Glen Campbell is having a great time.
Make no mistake: It is tragic that Alzheimer’s disease is slowly stripping away the memories and abilities that define one of music’s greats.
But day-to-day, surrounded by his family and friends, encouraged to play his guitar and sing and golf and joke, the 75-year-old Campbell is often smiling.
“I’m really not worried about anything,” the Country Music Hall of Fame member says. “You know those people who say, ‘Oh, geez, I wonder what’s going to happen tomorrow?’ Tomorrow’s cool. Just don’t mess it up.
“It’s just wonderful. I think where I am at right now in this universe, I wouldn’t want to be anything else than what I am.”
Call it The Zen of Glen. It’s been reached through the hard work of his wife, Kim, his children and business associates who are often as close as family. They’ve created a carefully engineered environment meant to shelter and encourage Campbell at every turn.
The family allowed The Associated Press a glance at his life during a recent visit to Biloxi, Miss., where Campbell played his first show last month since announcing he has Alzheimer’s.
That show was a dry run in preparation for a string of dates this summer and fall overseas, and for a goodbye tour next year in support of his last studio album, “Ghost on the Canvas,” out next Tuesday.
“What’s really fun is it’s not like work now because I’ve got my kids here, and my wife here, and they’re all playing,” Campbell says.
There are indeed moments of confusion, memories that refuse to coalesce and words for simple things that remain just out of reach. But for the most part, Campbell doesn’t realize he has Alzheimer’s. He’s untroubled by the gravity of it all.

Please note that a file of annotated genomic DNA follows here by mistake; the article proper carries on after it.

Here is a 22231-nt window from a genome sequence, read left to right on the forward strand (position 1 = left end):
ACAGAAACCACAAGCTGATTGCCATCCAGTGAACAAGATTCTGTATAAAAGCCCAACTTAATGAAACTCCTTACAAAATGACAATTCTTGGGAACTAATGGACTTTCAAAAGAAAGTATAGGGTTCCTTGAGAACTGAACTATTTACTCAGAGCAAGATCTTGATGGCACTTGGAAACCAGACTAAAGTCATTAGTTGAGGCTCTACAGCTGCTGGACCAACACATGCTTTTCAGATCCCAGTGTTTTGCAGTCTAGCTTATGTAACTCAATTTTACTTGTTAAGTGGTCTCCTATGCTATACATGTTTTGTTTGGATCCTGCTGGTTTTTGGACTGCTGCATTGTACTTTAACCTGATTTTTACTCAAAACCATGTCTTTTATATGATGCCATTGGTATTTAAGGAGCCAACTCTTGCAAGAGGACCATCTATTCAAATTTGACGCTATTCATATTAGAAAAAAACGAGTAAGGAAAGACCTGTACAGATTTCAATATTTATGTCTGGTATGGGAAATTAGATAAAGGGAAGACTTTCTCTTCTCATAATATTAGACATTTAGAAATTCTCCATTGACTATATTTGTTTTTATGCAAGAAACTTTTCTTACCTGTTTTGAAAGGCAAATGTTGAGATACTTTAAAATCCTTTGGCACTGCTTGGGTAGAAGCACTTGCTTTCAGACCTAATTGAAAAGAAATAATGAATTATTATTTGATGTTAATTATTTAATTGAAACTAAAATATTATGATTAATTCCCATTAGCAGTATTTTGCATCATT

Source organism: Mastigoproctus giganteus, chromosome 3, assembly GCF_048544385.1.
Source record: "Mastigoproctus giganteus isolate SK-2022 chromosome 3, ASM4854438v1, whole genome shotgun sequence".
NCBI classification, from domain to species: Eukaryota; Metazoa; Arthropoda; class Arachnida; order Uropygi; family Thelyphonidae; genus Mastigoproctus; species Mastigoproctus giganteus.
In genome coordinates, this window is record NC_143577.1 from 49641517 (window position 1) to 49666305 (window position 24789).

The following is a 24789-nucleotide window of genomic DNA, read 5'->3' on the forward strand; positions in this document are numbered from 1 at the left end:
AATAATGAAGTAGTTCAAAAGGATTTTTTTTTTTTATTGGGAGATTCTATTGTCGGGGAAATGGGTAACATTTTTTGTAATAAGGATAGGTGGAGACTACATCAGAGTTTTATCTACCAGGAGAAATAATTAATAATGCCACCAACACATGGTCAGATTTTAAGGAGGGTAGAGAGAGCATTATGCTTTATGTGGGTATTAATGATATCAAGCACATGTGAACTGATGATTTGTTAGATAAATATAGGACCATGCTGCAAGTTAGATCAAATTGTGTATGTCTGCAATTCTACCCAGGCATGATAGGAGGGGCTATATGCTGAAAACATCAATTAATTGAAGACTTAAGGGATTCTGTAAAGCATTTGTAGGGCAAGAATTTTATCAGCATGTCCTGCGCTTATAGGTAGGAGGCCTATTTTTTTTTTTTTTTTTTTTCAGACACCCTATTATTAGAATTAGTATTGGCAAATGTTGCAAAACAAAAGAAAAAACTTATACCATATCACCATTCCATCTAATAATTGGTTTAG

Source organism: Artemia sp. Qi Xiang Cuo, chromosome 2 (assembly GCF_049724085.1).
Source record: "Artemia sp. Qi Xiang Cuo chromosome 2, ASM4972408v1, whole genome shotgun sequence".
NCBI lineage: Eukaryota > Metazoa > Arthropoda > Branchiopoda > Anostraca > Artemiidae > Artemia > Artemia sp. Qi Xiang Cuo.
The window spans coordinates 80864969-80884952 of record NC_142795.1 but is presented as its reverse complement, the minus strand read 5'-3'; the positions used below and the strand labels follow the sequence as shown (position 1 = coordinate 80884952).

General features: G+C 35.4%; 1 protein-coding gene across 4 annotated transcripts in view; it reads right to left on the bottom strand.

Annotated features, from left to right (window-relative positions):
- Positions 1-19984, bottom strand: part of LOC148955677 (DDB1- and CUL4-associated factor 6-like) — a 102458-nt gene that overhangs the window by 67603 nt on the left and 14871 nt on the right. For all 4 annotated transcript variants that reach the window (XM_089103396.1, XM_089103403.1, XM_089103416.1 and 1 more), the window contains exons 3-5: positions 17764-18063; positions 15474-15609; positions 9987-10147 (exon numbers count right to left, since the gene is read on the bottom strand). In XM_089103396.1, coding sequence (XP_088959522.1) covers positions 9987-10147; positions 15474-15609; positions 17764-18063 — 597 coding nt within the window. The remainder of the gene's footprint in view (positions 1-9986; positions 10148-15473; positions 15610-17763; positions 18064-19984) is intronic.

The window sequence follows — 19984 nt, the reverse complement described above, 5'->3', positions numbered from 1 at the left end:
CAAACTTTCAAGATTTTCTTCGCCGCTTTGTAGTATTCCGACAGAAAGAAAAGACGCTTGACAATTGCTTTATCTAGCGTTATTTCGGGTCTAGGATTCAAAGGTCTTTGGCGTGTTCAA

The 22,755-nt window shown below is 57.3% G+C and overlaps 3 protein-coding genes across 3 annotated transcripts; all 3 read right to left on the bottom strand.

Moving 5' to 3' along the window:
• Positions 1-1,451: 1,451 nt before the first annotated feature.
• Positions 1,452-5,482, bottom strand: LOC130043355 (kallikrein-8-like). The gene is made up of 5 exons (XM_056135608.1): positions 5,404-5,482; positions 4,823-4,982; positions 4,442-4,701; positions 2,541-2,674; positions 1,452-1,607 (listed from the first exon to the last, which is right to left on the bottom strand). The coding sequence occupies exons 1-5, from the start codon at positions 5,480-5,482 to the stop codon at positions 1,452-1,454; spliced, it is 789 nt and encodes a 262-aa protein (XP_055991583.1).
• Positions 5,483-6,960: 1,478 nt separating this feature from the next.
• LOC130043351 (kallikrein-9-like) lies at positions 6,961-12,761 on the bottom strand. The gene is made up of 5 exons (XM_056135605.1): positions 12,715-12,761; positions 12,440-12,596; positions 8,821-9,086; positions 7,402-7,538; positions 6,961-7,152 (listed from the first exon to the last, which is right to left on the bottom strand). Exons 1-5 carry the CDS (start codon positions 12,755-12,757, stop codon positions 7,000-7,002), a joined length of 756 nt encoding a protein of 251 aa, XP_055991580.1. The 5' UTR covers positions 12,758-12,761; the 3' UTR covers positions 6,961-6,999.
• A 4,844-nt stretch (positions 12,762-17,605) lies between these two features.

Gently reminded of the diagnosis he says, “It hasn’t come by yet.”
“You get a little forgetful,” Kim says.
“Well, it may look like that, but I don’t want to hear it sometimes,” he replies. “That’s an old trick.”
And everyone laughs. Out of sadness, a smile.
“We call it part-timers,” Kim said. “You just never know. Some days are great, and some days he maybe repeats himself a little. On stage a couple of times he might forget what key a song is in, which 20 years ago might never happen.”
It started with simple forgetfulness about 10 years ago. Early on, doctors gave less dire diagnoses. As it advanced, there was confusion and anxiety. The family wonders if the disease contributed to a short return to drinking that resulted in a drunken driving arrest in 2003.
Recently California took away his driver’s license. Kim avoided telling him as long as possible, finding excuses to drive them everywhere they go.
She’s afraid he’s slipping from the early stage to the middle stage of the disease, and there’s no predicting how long he’ll be able to perform. The album and tour dates are the family’s way of helping him stay anchored in the present.
“I do get nervous about his ability to stay on track and read his teleprompter and remember his chords,” Kim says. “So far everything’s been pretty good.
“Eventually I expect if this progresses as it normally does, we’ll start to have problems. So we’re preparing to get him off the road and retire, but we wanted to go out with a bang. He wants to do it as long as he can, but the scary thing is you don’t know when the shoe’s going to drop. We’re all worried that if we stop, he’ll get worse more quickly.”
Any time Campbell picks up a guitar his fingers appear to have forgotten nothing and still float over the strings.
“I can’t imagine what that guy must’ve been like at 25 because at 75 and in this condition he’s frightening,” says Julian Raymond, producer of “Ghost.” “He’s really very good. He’s blessed in that sense.”
Always has been. What Campbell lacked in formal training – or perhaps because of what he lacked – he made up for with feel and his ear and an uncanny sense of what fit where.